“In 2014 I convened in partnership with Dr Michael Webb a symposium at the Sydney Conservatorium of Music titled: Negotiated Research Paradigms and the Jazz PhD in Australia. We sent out a national call for participants with the aim of determining 1) the extent to which jazz is considered a significant (or potentially significant) field of research at the postgraduate level in Australia, 2) what kinds of jazz-related topics are considered to be worthy of research attention, and 3) which methodologies are considered to be both appropriate to such research and sufficiently rigorous to produce useful/meaningful data (as well as what the designation, “useful/meaningful data” might mean). Reading between the lines here, the event was clearly aimed at fleshing out better strategies for doing practice-based or artistic research in (or I suppose, through) jazz. A large contingent of our attendees came from interstate and Michael and I did liaise with you [Bruce Johnson] in the run up to the event, although unfortunately, you had a conflict with another conference in Melbourne that same week (I think perhaps it was IASPM?) and weren’t able to attend. Rob Burke and Nick Haywood both attended and the notion of putting together a network of researchers, which you had initiated prior to Antipodean Riffs, was discussed at length during one of the panel sessions. … Michael and I wrote up some of the data we collected throughout the day for an article now published in the British Journal of Music Education”

The Symposium confirmed the high level of interest in jazz research in Australia and Australian jazz research, and the ball was then picked up by a group who had been represented at the Sydney event and, with Monash University affiliations, also had access to the kinds of infrastructure that could act as a platform on which to build further. Following further conversations which included myself, Christopher Coady, Michael Webb, and the Monash group,  it was agree that Rob Burke and Nick Haywood at Monash would assemble a team that could set about organising a further meeting of stakeholders for the formal inauguration of an association.  I turned over the registry that Nick Tipping and I had prepared to Rob, and was delighted and impressed to see things moving at a most efficient pace, so that when I returned from several months working in Europe, a one-day symposium was already scheduled for Monash University  for October 31 2016. Because Rob and his team were the prime movers in setting that up, I now invite them to take up the narrative.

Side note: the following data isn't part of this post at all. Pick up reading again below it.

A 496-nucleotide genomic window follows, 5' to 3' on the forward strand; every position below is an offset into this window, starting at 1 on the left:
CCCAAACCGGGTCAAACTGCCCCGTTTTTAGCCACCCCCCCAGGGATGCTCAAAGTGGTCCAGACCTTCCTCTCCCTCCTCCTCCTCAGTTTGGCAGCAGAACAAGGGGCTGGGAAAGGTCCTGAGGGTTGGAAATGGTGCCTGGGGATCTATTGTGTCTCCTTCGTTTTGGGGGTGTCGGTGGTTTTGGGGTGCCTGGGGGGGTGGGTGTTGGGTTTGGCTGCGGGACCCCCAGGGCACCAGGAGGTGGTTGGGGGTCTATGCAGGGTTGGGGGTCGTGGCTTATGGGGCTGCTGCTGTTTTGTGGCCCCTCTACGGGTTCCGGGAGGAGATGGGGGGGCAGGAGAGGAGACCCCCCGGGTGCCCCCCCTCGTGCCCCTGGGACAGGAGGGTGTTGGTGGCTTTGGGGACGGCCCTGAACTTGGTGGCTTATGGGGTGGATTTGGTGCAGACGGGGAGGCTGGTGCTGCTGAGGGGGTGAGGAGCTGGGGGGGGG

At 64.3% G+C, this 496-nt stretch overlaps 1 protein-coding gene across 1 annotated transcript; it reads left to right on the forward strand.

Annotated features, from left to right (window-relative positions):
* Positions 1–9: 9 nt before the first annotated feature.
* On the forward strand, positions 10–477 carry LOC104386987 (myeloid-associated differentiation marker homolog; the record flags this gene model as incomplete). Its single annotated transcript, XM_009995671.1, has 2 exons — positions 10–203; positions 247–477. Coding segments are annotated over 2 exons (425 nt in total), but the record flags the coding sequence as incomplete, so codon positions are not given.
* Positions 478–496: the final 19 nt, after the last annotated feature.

Rob Burke

My interest in researching jazz was based on how research informed my practice as jazz performer and composer, which is why I have become an advocate for practice-based artistic research. In 2015, after the Sydney University day-long symposium and day conference at the VCA, the jazz staff at the Sir Zelman Cowen School of Music, Monash University – Paul Williamson, Jordan Murray, Tony Gould, John Whiteoak and myself discussed the possibilities in developing a national jazz research group. We put the ‘word’ out to colleagues in Melbourne and interstate to garner interest. It was then bought to my attention that Bruce Johnson had already started collecting interest in an Australian research group, so, it was agreed that we collaborate and come together early November for a 1-day conference at Melbourne University/VCA to be convened by Monash (Rob Burke) and VCA (Rob Vincs). There were around 40 attendees with five speakers – Roger Dean, Bruce Johnson, Chris Coady, John Whiteoak and Tony Gould – who are some of the leaders in jazz research in Australia. At the conference, there was much discussion on the machinations in the setup/structure of the group where it was decided the name of the group should be the: Australasian Jazz and Improvisation Research Network (AJIRN). Next, was decision for the formation of the AJIRN committee, website and conference committee.

The set-up of the committee consisted of: Rob Burke, Bruce Johnston, Nick Haywood, Chris Coady, Roger Dean, Fiona Burnett and Rob Vincs

The conference committee: Rob Burke – convenor, Chris Coady, Fiona Burnett (program chai), Rob Vincs, Nick Haywood. Website design: organised by jazz guitarist Alistair McLean

As Monash University was the Education Partner to the Melbourne International Jazz Festival (MIJF), we negotiated for the AJIRN conference to umbrella the MIJF in June 2017, which was held at the Paris Cat Jazz Club on the 1st – 3rd June. The theme of the conference was Agency in Jazz; a provocative topic but it was the committees aim to challenge jazz researchers and not go over ‘old ground’ of previous overseas jazz conferences.

Following is an outline of the theme(s):